Einstein@Home is a distributed computing program you can download to your personal computer. It was originally intended to search through LIGO data for gravitational waves, but in 2009 it also began searching through radio data from Arecibo radio telescope to look for radio pulsars. While the LIGO data hasn’t yielded any gravitational waves, the radio data has detected more than 130 radio pulsars. These pulsars were previously known, but it demonstrated that distributed computing could be used to mine data.
Now a new paper in Astrophysical Journal Letters (arxiv here) has shown Einstein@Home can be used to find new discoveries as well. The team used the distributed computing network to analyze x-ray data from the Fermi gamma ray telescope. From this they found four new gamma ray pulsars.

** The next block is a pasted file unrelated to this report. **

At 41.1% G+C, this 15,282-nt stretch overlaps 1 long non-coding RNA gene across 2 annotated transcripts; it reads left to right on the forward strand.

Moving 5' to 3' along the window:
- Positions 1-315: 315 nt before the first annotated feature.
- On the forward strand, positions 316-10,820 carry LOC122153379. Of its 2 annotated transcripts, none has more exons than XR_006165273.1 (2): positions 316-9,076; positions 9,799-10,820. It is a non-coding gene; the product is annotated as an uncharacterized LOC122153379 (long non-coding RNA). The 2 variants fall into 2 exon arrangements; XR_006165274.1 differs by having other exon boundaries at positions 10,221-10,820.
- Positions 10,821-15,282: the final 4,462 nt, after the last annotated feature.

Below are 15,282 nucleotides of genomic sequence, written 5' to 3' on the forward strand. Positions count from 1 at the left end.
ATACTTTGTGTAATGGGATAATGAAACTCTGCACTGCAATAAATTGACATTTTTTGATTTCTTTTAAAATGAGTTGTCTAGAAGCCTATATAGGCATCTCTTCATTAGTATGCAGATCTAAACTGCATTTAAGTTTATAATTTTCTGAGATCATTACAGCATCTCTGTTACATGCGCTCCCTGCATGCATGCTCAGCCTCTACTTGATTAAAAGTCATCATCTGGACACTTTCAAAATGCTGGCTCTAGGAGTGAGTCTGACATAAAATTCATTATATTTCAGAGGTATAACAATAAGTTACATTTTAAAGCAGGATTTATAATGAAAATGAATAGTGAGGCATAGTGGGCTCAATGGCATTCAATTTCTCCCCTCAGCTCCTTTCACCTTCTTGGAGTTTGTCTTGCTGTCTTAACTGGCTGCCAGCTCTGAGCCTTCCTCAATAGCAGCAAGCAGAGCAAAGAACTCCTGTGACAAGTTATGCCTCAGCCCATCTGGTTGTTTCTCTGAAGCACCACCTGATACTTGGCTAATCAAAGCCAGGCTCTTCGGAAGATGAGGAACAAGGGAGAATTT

Most gamma ray pulsars are also radio pulsars. Since radio astronomy is easier than gamma ray astronomy, most gamma ray pulsars are first discovered at radio wavelengths and then demonstrated to be gamma ray pulsars as well. These new pulsars were discovered directly. What’s more, they are quiet at radio wavelengths, so they couldn’t have been discovered that way.
Not a bad way to use some volunteer computing resources. If you are interested in being a part of Einstein@Home, you can check out their website.
Paper: Einstein@Home Discovery of Four Young Gamma-Ray Pulsars in Fermi LAT Data H. J. Pletsch et al. 2013 ApJ 779 L11.